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Rather like the Grinch who stole Christmas, Bob Tanabe of...

December 26, 2002

Rather like the Grinch who stole Christmas, Bob Tanabe of La

Canada Flintridge is working hard to spoil the gift that residents of

Glendale and the Crescenta Valley recently received, the deal to

preserve the Oakmont View V property as open space. ("Oakmont: Be

Careful What You Wish For," Community Forum, Dec. 21-22)

Unfortunately, Mr. Tanabe is sadly misinformed about the

situation. Either that, or, like the Grinch, his heart is just a few


sizes too small.

Let's have a look at what he claims to be the case:

* The developers of Oakmont are laughing all the way to the bank.

The developers of Oakmont have for years claimed their property

was worth $46 million. Their own appraisal in September 2000 valued

the land at $41 million. A settlement price of $25 million, with the

city paying a little more than half that amount, is hardly a bad deal

for the residents of Glendale.

Earlier this year, the American Land Conservancy independently

appraised the property at $22.5 million, an amount the developer

rejected. And the city evaluated appraisals and purchases for similar

properties in other hillside communities before reaching a decision.

As City Manager Jim Starbird indicated in his report to the City

Council, "Factoring in even conservative assumptions for costs and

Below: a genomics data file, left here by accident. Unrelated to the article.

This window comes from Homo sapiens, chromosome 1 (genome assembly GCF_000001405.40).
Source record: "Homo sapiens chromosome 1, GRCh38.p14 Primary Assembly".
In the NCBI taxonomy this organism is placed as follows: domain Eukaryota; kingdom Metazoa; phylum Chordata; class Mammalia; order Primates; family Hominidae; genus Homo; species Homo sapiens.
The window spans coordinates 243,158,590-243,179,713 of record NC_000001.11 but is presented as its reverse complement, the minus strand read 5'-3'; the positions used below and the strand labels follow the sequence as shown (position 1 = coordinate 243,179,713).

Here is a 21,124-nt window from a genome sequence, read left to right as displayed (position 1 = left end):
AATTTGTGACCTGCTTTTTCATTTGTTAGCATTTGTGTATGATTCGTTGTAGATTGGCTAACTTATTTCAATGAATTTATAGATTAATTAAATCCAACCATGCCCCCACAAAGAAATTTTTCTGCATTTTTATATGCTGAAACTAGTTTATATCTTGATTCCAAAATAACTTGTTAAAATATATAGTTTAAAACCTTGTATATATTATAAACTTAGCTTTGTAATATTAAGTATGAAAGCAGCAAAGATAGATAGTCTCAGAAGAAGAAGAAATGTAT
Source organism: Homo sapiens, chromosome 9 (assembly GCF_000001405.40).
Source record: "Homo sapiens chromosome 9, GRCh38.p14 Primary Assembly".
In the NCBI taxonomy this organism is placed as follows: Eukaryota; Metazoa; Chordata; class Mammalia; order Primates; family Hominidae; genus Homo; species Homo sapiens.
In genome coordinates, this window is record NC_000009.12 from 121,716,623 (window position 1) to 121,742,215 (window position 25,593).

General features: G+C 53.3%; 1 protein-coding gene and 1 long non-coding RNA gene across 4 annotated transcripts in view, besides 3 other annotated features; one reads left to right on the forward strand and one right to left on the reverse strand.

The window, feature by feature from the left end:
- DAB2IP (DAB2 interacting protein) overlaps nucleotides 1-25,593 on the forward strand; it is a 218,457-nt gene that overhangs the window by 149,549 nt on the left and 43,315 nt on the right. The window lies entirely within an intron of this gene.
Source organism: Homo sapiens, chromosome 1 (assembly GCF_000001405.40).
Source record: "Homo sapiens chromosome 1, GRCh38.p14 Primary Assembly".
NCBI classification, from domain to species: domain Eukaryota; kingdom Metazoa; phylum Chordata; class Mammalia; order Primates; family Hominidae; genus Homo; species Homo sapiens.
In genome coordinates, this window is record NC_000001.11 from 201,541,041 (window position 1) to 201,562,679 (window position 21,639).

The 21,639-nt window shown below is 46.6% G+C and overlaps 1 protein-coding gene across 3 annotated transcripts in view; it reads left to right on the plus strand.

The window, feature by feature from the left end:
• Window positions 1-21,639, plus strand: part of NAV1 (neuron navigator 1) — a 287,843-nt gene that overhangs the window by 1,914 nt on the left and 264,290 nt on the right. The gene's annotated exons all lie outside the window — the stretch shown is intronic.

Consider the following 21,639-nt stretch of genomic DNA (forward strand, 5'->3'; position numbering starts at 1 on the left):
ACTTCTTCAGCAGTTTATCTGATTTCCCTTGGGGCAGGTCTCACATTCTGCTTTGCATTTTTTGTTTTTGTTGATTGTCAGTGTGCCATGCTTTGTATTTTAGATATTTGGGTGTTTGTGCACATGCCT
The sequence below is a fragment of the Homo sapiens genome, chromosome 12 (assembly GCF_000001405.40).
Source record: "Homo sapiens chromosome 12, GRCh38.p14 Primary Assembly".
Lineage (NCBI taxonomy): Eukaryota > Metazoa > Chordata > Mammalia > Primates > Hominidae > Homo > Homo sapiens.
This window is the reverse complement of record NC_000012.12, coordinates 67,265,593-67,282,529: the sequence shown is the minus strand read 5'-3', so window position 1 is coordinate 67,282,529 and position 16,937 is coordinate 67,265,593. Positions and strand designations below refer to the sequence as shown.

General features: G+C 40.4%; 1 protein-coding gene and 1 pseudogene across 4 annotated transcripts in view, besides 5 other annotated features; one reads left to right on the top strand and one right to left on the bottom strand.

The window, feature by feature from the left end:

exposure for litigation, it seemed that the proposed purchase price

was a very reasonable alternative to continued litigation."

* The Oakmont property is nothing but tumbleweeds and "fire


Obviously, Mr. Tanabe has never set foot on the Oakmont property.

If he had, he would not have made such a statement. However, the best

evidence available to dispute his assertion is simply a photograph of

the canyon that runs through the center of the property.

* The Oakmont project would bring the city much-needed revenue.

There is absolutely no evidence that Oakmont would be built at a

profit to the city. The increased cost of city services -- police,

fire, schools, parks -- could and probably would offset the tax

revenue generated by the project. Reports from sources as diverse as

the Trust for Public Land and the Bank of America have repeatedly

indicated that residential land is the most expensive for local

government to support because it costs the public more money than it

pays in taxes and charges.

* The city's reserve funds have been "all used up."

Nowhere has it been written, or has it been stated, that the city

of Glendale has depleted its reserve funds in order to make the

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